Gotta catch ‘em all with the Pokemon Go app

Gotta catch ‘em all with the Pokemon Go app

This summer, the world of Pokémon was brought one step closer to reality.

Jumping aboard the wave of 90s and early-2000s nostalgia, Niantic, Inc. released Pokémon Go in mid-July, and it took off immediately.

By now, everyone probably already knows what Pokémon Go is, but for clarification, Pokémon Go is an augmented reality game for mobile devices that allows users to catch, hatch and battle strange creatures called Pokémon. It comes as part of a wave of renewed nostalgia for the millennial generation’s collective childhood, when the original Pokémon games debuted.

As an avid Pokémon trainer myself, I was excited to start playing Pokémon Go because it gave me a chance to connect with my brothers while exploring our town every day after work.

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The app’s ability to form connections and relationships between people is a large part of its appeal, since it combines the want for adventure with the desire to, as the original anime used to say, “be the very best like no one ever was.” In short, it forces you to leave your house in order to become stronger and find more Pokémon.

One thing I’ve really enjoyed about it is the friendly rivalry between the three teams — Valor, Mystic and Instinct. It’s fun to find people who are on your team and take down a rival gym together.

The app is also a great way to get your FitBit steps in every day, since you have to walk certain distances to hatch various eggs. Walk your dog, go for a run or just get lost, and not only will you have reached your step goal for the day, but you’ll also hatch an egg or two.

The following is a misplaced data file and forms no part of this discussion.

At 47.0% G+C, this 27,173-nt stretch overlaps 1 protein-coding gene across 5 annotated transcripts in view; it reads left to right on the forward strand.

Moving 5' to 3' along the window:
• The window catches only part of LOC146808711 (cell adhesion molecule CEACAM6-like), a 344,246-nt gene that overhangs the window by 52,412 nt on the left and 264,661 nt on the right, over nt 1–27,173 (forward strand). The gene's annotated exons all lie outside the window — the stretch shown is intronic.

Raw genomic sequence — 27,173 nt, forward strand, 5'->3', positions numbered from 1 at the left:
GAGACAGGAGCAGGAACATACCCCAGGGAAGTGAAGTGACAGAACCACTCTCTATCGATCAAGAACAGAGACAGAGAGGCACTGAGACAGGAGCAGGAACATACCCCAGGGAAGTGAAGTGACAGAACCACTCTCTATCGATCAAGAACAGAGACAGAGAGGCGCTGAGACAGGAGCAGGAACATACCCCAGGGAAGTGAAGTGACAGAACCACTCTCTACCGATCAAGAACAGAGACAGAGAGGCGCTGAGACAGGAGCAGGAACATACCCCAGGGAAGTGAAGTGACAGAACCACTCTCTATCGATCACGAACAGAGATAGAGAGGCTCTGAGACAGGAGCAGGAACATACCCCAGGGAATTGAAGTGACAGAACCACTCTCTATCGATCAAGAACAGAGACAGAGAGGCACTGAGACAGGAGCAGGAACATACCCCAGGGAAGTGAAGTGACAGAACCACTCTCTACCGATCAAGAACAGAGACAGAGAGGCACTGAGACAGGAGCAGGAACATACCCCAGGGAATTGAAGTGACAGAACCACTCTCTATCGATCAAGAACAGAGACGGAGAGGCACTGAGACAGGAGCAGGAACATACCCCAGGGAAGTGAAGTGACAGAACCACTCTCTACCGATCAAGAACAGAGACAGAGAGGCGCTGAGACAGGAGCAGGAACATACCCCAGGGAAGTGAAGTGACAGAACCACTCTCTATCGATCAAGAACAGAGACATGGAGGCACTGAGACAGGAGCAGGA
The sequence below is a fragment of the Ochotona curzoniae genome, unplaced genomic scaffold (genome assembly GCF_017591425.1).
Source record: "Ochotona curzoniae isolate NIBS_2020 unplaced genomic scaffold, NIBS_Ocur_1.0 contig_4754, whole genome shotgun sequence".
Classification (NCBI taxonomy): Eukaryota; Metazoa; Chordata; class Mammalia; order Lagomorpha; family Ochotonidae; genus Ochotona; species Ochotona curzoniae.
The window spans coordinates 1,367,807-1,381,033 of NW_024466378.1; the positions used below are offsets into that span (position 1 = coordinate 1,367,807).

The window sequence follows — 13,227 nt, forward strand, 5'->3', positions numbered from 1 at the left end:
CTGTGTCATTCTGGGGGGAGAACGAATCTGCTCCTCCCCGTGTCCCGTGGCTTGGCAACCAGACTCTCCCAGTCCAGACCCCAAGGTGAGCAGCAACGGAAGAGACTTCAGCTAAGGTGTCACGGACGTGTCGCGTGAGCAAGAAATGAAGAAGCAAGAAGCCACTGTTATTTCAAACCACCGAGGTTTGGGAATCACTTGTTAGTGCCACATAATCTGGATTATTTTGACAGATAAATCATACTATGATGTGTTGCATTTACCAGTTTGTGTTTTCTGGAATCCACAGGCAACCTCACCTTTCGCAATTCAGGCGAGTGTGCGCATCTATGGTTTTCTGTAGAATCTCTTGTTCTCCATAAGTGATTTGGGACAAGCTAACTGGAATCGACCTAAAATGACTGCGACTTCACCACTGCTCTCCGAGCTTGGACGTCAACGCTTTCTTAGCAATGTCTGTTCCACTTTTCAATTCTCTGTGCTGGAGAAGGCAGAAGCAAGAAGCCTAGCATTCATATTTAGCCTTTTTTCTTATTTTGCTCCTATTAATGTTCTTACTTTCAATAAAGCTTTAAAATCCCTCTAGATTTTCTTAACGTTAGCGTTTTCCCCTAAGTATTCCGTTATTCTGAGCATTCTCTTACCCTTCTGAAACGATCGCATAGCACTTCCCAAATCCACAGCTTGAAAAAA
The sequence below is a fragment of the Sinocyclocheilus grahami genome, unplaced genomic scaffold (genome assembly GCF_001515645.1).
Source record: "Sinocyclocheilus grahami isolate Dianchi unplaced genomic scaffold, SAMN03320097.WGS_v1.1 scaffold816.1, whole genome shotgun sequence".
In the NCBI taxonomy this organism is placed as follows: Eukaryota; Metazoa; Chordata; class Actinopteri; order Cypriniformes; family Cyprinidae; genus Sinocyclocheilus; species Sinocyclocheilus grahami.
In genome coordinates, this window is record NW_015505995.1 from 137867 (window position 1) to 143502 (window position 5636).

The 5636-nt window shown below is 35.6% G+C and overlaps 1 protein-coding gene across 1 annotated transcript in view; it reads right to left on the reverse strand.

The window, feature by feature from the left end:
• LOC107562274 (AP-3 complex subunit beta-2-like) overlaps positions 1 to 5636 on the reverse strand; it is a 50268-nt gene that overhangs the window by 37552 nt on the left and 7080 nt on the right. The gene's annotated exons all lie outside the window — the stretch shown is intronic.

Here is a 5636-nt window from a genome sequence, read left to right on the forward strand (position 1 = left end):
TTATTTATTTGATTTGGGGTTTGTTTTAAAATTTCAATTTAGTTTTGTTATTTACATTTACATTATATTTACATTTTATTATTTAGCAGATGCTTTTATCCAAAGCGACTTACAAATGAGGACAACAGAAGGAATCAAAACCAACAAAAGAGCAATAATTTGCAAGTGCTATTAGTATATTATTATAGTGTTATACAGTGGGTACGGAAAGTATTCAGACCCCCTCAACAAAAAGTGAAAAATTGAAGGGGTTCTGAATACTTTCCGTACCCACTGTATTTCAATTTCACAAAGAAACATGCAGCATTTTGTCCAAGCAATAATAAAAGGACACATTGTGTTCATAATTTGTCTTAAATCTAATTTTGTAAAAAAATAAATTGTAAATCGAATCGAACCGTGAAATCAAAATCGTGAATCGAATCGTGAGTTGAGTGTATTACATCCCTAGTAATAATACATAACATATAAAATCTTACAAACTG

Pokémon Go is not without its bugs, though.

While it seems that Niantic has figured out the server strength necessary to support every player worldwide, I find that my GPS signal gets lost at the most random times — usually when I know there’s a rare Pokémon nearby.

Other users complain about the inaccuracy of the radar, though Niantic claims that it’s currently working on fixing that. In the meantime, only players in the San Francisco area are able to use the radar and trust its accuracy. The rest of us have to hope that there’s more than just a low-level Rattata nearby.

The biggest problem across the board, however, is definitely the battery usage. The constant communication with the satellites and servers is a major drain on your phone’s battery, and you basically have to keep a portable charger with you at all times in order to play.

Glitches aside, Pokémon Go is easily one of the coolest apps I’ve seen in a while. I feel like I’ve made a number of friends back home because of the app, and it provides me with a good conversation starter.

Overall, Pokémon Go is worth looking into, and once you get the hang of it, it’s definitely a lot of fun.

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